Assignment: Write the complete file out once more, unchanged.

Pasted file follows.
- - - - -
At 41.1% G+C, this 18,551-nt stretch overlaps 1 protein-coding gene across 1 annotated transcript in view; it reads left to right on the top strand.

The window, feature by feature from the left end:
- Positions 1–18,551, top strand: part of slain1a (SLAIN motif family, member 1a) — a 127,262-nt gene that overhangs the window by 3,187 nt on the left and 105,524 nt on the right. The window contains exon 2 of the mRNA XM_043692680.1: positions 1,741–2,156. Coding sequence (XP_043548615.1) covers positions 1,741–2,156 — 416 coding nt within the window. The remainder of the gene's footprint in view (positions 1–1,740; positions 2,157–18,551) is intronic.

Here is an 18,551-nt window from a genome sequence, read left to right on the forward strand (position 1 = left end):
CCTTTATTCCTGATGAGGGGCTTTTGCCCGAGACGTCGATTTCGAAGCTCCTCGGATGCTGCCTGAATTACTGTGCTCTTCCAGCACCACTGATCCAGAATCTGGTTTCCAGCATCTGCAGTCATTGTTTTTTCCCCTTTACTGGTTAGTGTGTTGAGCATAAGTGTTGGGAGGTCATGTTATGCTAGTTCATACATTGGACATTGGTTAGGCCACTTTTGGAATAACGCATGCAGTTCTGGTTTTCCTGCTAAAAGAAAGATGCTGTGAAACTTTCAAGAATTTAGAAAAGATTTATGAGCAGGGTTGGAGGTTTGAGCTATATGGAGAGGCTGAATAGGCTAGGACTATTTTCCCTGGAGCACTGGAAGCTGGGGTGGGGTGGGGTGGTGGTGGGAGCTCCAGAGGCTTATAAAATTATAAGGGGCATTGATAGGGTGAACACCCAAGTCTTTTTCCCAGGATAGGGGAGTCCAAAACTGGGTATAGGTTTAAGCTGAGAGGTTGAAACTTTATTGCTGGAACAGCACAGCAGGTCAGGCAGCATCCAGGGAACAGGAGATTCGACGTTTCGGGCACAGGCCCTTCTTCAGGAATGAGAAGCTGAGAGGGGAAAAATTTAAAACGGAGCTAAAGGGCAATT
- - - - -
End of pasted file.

At 41.1% G+C, this 18,551-nt stretch overlaps 1 protein-coding gene across 1 annotated transcript in view; it reads left to right on the top strand.

The window, feature by feature from the left end:
- Positions 1–18,551, top strand: part of slain1a (SLAIN motif family, member 1a) — a 127,262-nt gene that overhangs the window by 3,187 nt on the left and 105,524 nt on the right. The window contains exon 2 of the mRNA XM_043692680.1: positions 1,741–2,156. Coding sequence (XP_043548615.1) covers positions 1,741–2,156 — 416 coding nt within the window. The remainder of the gene's footprint in view (positions 1–1,740; positions 2,157–18,551) is intronic.

Here is an 18,551-nt window from a genome sequence, read left to right on the forward strand (position 1 = left end):
CCTTTATTCCTGATGAGGGGCTTTTGCCCGAGACGTCGATTTCGAAGCTCCTCGGATGCTGCCTGAATTACTGTGCTCTTCCAGCACCACTGATCCAGAATCTGGTTTCCAGCATCTGCAGTCATTGTTTTTTCCCCTTTACTGGTTAGTGTGTTGAGCATAAGTGTTGGGAGGTCATGTTATGCTAGTTCATACATTGGACATTGGTTAGGCCACTTTTGGAATAACGCATGCAGTTCTGGTTTTCCTGCTAAAAGAAAGATGCTGTGAAACTTTCAAGAATTTAGAAAAGATTTATGAGCAGGGTTGGAGGTTTGAGCTATATGGAGAGGCTGAATAGGCTAGGACTATTTTCCCTGGAGCACTGGAAGCTGGGGTGGGGTGGGGTGGTGGTGGGAGCTCCAGAGGCTTATAAAATTATAAGGGGCATTGATAGGGTGAACACCCAAGTCTTTTTCCCAGGATAGGGGAGTCCAAAACTGGGTATAGGTTTAAGCTGAGAGGTTGAAACTTTATTGCTGGAACAGCACAGCAGGTCAGGCAGCATCCAGGGAACAGGAGATTCGACGTTTCGGGCACAGGCCCTTCTTCAGGAATGAGAAGCTGAGAGGGGAAAAATTTAAAACGGAGCTAAAGGGCAATT